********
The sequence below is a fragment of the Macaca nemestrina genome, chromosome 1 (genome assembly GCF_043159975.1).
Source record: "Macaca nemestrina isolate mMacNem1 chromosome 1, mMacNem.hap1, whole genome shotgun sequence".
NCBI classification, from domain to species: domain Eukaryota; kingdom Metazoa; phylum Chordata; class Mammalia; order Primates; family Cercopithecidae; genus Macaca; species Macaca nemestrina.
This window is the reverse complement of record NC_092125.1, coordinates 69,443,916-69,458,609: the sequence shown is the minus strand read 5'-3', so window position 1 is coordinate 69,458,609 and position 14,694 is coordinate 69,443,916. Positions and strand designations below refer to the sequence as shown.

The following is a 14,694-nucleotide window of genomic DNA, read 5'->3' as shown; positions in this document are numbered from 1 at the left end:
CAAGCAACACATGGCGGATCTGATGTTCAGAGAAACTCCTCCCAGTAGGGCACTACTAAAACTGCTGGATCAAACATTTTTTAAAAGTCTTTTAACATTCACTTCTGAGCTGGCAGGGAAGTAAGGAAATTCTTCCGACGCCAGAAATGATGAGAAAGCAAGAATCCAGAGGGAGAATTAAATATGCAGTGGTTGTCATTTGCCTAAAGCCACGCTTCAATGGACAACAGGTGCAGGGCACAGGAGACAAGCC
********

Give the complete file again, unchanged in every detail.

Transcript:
The sequence below is a fragment of the Macaca nemestrina genome, chromosome 1 (genome assembly GCF_043159975.1).
Source record: "Macaca nemestrina isolate mMacNem1 chromosome 1, mMacNem.hap1, whole genome shotgun sequence".
NCBI classification, from domain to species: domain Eukaryota; kingdom Metazoa; phylum Chordata; class Mammalia; order Primates; family Cercopithecidae; genus Macaca; species Macaca nemestrina.
This window is the reverse complement of record NC_092125.1, coordinates 69,443,916-69,458,609: the sequence shown is the minus strand read 5'-3', so window position 1 is coordinate 69,458,609 and position 14,694 is coordinate 69,443,916. Positions and strand designations below refer to the sequence as shown.

The following is a 14,694-nucleotide window of genomic DNA, read 5'->3' as shown; positions in this document are numbered from 1 at the left end:
CAAGCAACACATGGCGGATCTGATGTTCAGAGAAACTCCTCCCAGTAGGGCACTACTAAAACTGCTGGATCAAACATTTTTTAAAAGTCTTTTAACATTCACTTCTGAGCTGGCAGGGAAGTAAGGAAATTCTTCCGACGCCAGAAATGATGAGAAAGCAAGAATCCAGAGGGAGAATTAAATATGCAGTGGTTGTCATTTGCCTAAAGCCACGCTTCAATGGACAACAGGTGCAGGGCACAGGAGACAAGCC